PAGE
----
Here are 5 things you should know.
1. A sudden loss of vision affecting both eyes is a sign of a stroke.
30-50% of strokes involve vision loss, yet most people do not know that you can lose vision from a stroke and it is not part of the FAST (Face, Arm, Speech, Time) acronym for stroke.
If you notice a loss of vision in the periphery of both eyes, call your doctor.
2. If you need help affording medications, many pharmaceutical companies have prescription assistance programs where you may be able to get meds for free or at a significant discount if you qualify.
The website Needy Meds is a great place to start. You can search by brand name, generic drug name or manufacturer.
3. If you’re having transmission issues (especially slipping gears), a transmission flush or fluid service will NOT help you.
Any service center that tries to sell you a flush or a fluid service as a way to fix transmission issues is at best ignorant and at worst malicious. If your transmission is slipping your clutch material is already worn away and free-floating in your fluid which still gives the worn clutches something to grab onto, flushing that material out and filling your transmission with clean fluid will only worsen gear slippage.
The ugly truth is nothing will stop a worn transmission from slipping except an overhaul.
Transmission fluid services are a preventative maintenance item. Not a “fix” for anything.
4. This is what should be done if you find an injured or orphaned animal.
There are wildlife rehabilitation organizations in every state in the U.S. and many other places across the globe. People who find animals that they think are injured or orphaned are often in a race against time to connect with a wildlife rehab to help the animal. Because so many different types of animals have such very different needs, it’s nearly impossible for people who find an animal to learn enough information at the time of crisis to give the best aid to the animal. Often times well-intentioned people do harmful things that the average person would seem reasonable (like providing food or water to an injured animal).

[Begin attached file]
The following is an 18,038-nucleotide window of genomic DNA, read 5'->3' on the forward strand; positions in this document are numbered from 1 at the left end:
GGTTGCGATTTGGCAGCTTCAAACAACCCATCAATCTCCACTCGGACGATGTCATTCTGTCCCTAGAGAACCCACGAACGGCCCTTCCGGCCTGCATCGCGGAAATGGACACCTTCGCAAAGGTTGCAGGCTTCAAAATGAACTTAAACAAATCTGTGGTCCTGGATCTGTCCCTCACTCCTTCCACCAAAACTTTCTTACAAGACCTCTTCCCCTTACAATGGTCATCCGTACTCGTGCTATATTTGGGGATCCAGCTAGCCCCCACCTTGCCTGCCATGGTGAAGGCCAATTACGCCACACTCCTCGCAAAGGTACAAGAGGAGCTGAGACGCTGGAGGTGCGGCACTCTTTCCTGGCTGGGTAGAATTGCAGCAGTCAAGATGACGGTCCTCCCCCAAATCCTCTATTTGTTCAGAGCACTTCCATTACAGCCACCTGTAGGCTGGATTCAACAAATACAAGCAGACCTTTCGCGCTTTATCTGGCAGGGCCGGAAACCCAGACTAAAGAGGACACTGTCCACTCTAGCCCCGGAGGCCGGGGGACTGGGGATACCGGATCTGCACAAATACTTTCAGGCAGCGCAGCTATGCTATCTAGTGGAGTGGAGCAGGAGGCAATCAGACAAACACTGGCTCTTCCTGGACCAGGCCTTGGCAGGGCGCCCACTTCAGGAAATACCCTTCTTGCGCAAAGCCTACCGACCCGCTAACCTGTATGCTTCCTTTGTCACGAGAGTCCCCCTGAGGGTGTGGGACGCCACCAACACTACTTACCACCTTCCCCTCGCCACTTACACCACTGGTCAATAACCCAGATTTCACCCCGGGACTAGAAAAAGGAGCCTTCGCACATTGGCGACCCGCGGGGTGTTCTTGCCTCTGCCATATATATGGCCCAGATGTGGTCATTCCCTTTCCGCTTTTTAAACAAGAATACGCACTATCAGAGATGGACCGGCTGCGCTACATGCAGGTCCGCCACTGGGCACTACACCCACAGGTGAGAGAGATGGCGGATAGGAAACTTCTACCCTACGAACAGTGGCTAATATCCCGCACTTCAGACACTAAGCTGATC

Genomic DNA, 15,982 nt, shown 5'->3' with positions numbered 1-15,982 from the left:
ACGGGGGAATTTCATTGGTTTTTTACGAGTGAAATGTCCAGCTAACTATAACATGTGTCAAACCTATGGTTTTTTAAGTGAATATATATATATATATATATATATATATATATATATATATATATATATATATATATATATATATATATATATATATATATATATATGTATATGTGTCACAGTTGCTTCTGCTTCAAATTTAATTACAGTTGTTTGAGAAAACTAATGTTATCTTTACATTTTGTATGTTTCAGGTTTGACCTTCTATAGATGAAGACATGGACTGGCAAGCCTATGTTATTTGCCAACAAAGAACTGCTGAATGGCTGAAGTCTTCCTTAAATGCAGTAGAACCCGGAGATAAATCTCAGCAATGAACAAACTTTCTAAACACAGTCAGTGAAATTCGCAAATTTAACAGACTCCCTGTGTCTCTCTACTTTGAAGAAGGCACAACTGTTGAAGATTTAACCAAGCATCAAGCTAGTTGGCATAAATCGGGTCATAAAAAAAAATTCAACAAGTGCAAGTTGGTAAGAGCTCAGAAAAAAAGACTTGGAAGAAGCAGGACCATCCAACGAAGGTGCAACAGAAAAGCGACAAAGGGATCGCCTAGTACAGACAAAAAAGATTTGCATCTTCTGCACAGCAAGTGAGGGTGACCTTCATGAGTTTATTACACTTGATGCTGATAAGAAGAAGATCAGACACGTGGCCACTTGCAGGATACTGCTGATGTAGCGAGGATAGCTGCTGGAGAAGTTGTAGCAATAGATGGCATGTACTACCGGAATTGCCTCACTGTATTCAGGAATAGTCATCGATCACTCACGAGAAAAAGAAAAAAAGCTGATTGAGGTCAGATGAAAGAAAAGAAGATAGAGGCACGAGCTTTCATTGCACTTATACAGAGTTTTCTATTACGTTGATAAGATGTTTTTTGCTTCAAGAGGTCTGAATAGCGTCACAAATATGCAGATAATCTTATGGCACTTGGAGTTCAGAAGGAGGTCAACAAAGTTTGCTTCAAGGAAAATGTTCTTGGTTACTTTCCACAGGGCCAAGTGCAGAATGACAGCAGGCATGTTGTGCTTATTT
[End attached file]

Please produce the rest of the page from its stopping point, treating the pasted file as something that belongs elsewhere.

The best time to learn about what to do if you find an injured or orphaned animal is right now before you find it. Take some time to read up on the different scenarios that are most common in your region, and what to do in response. Seasons and regions are very important. Owl with a broken wing in winter in Wisconsin? A litter of baby rabbits in spring in California? Two very different things.
Here is a great place to start. Enter a few contacts into your phone now so if you do come across an orphaned or injured animal you can focus on providing the best possible aid to our wild friends.
5. Only be as harsh to yourself as you would to your own child.
There are a lot of people who are so quick to criticize and judge themselves, they lose sight of how to love and forgive themselves.
Whatever you do; don’t EVER contact PETA: